With the increasing availability and associated complexity of a wide variety of 32-bit microcontrollers and microprocessors, the possibilities for embedded product designs are exploding. Leveraging a myriad of embedded computer and integrating advanced graphical user interfaces and multimedia formats requires the availability of supporting software stacks from the underlying operating system. And, more than ever before, embedded software teams are turning to open source software and embedded Linux as the platform on which to base these systems in the “Internet of Things.” But while open source has proved itself incredibly technology enabling, it can also make the workflow excessively unwieldy. The good news is that solutions and best practices exist to help development teams improve their software development workflow when open source is an increasingly large part of the mix.
refer to: http://embedded-computing.com/articles/the-not-code-quality/
With the first car makers committing to the MOST150 network in selected vehicles from 2011. The new Intelligent Network Interface Controller (INIC) In-Vehicle computers architecture complies with Specification Rev. 3.0 and expands the audio/video capability for next generation automotive infotainment devices such as Head Units, Rear Seat Entertainment, Amplifiers, TV-Tuners and Video Displays. The MOST Cooperation – the organization through which the leading automotive multimedia network Media Oriented Systems Transport (MOST) is standardized – proudly announces that the newest Specification Rev. 3.0 is on its way to production. Various In-Vehicle computers have already started with first series projects implementing this latest MOST Technology. MOST150 enables the use of a higher bandwidth of 150 Mbps, an isochronous transport mechanism to support extensive video applications, and an embedded Ethernet channel for efficient transport of IP-based packet data. It succeeds in providing significant speed enhancements and breakthroughs while keeping costs down.
refer to: http://embedded-computing.com/news/most150-series-adoption/
Various car makers have already started with first series projects implementing this latest MOST Technology. In-Vehicle computers enables the use of a higher bandwidth of 150 Mbps, an isochronous transport mechanism to support extensive video applications, and an embedded Ethernet channel for efficient transport of IP-based packet data. It succeeds in providing significant speed enhancements and breakthroughs while keeping costs down. The MOST Cooperation – the organization through which the leading automotive multimedia network Media Oriented Systems Transport (MOST) is standardized – proudly announces that the newest Specification Rev. 3.0 is on its way to production. In-Vehicle computers and the new Intelligent Network Interface Controller (INIC) architecture complies with Specification Rev. 3.0 and expands the audio/video capability for next generation automotive infotainment devices such as Head Units, Rear Seat Entertainment, Amplifiers, TV-Tuners and Video Displays.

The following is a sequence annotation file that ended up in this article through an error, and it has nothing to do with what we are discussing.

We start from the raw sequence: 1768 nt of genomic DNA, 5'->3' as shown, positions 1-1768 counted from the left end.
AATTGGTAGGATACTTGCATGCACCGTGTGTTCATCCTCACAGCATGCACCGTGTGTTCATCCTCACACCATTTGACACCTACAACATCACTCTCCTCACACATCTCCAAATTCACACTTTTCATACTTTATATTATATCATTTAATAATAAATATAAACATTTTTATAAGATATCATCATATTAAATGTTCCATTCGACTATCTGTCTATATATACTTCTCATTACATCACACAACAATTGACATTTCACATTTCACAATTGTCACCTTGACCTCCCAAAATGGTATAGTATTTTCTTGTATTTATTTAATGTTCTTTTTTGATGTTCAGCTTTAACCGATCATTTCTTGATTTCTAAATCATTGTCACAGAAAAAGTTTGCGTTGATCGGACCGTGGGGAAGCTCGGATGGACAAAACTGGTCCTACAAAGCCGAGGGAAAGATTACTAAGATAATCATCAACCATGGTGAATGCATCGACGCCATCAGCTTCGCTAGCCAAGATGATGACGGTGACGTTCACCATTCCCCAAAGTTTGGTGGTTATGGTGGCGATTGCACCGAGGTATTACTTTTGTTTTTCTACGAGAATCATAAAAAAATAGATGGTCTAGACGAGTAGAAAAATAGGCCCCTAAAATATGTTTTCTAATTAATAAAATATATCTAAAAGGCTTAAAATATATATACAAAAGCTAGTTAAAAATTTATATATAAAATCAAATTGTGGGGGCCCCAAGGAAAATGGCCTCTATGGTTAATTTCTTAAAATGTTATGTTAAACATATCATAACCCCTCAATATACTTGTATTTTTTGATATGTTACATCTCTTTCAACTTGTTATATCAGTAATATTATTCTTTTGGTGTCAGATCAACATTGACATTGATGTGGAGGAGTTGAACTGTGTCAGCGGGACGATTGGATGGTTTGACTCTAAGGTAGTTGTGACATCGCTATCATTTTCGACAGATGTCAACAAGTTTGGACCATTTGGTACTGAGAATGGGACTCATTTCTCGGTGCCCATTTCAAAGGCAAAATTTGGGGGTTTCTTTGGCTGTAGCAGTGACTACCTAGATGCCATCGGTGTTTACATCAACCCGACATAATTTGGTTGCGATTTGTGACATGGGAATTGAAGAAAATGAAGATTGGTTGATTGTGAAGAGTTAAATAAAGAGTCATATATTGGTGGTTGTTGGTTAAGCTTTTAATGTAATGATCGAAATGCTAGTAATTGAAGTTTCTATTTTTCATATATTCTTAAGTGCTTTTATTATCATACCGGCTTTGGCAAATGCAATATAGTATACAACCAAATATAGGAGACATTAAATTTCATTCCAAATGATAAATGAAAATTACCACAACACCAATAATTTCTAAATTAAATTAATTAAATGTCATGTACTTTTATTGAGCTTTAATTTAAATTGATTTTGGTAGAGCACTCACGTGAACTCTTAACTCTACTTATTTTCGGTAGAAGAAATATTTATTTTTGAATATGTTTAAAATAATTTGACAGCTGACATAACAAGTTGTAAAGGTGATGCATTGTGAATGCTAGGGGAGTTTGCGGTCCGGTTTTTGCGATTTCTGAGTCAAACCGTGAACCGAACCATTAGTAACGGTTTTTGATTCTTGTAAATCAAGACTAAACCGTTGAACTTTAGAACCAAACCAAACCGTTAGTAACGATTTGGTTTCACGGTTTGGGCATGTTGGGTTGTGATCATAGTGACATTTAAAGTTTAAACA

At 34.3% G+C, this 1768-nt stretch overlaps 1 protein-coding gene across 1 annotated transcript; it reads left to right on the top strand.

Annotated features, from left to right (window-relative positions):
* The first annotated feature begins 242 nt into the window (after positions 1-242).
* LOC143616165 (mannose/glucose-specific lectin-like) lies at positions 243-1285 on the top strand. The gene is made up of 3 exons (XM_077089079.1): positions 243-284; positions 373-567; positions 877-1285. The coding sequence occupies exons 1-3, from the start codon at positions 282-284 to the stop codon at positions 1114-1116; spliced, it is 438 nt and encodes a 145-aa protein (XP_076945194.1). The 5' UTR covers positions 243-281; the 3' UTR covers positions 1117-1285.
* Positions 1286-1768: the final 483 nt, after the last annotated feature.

refer to: http://embedded-computing.com/news/most150-series-adoption/
How are these technical problems best solved, by industry and the EEMBC?
refer to: http://embedded-computing.com/articles/moving-qa-markus-levy-founder-president-eembc/
The 4th generation Intel® Core™ processors
The 4th generation Intel® Core™ processors serve the embedded computing space with a new microarchitecture which Kontron will implement on a broad range of embedded computing platforms. Based on the 22 nm Intel® 3D processor technology already used in the predecessor generation, the processors, formerly codenamed ‘Haswell’, have experienced a performance increase which will doubtlessly benefit applications. Beside a 15% increased CPU performance especially the graphics has improved by its doubled performance in comparison to solutions based on the previous generation processors. At the same time, the thermal footprint has remained practically the same or has even shrunk.
These improvements and the high scalability from cost-optimized Celeron® versions up to high-end Intel® Core™ i7 and Xeon® processors make the new Intel® Core™ microarchitecture a perfect match for nearly each and every mid-range to high-end embedded applications. In a first step Kontron has implemented the new microarchitecture on COM Express®, Mini-ITX, 6U CompactPCI®, and the Kontron SYMKLOUD Media cloud platforms with further platforms to follow. So, in what way can embedded appliances benefit from these improvements?
refer to: http://embedded-computing.com/white-papers/white-intelr-coretm-processors/
The ability to transition between x86 and ARM embedded computer processors is critical for low-volume medical applications because a single carrier board – often the most costly component of a COM architecture – can suit the needs of both graphics-intensive systems and platforms that require more mobility and lower power. In addition to reducing Time-To-Market (TTM), this decreases Bill Of Materials (BOM) costs and eases Board Support Package (BSP) implementation, says Christoph Budelmann, General Manager, Budelmann Elektronik GmbH in Münster, Germany (www.budelmann-elektronik.com).
“Scalability is a key factor, especially for lower embedded computer volumes, and the Qseven standard offers the possibility to use the same baseboard with different processors depending on the user’s needs,” Budelmann says. “Some users only need a small control unit and prefer a simple ARM processor, whereas other customers want to implement large screens and need the graphical power of an x86 system. Of course, this can also be the case in medical applications. Even if the baseboard has to be adapted to very special demands, this is less complex than switching from a pure ARM platform to an x86 platform or vice versa. In the majority of cases, only some drivers, such as Ethernet PHY, have to be exchanged whereas the real application software can remain the same.”
refer to: http://smallformfactors.com/articles/qseven-coms-healthcare-mobile/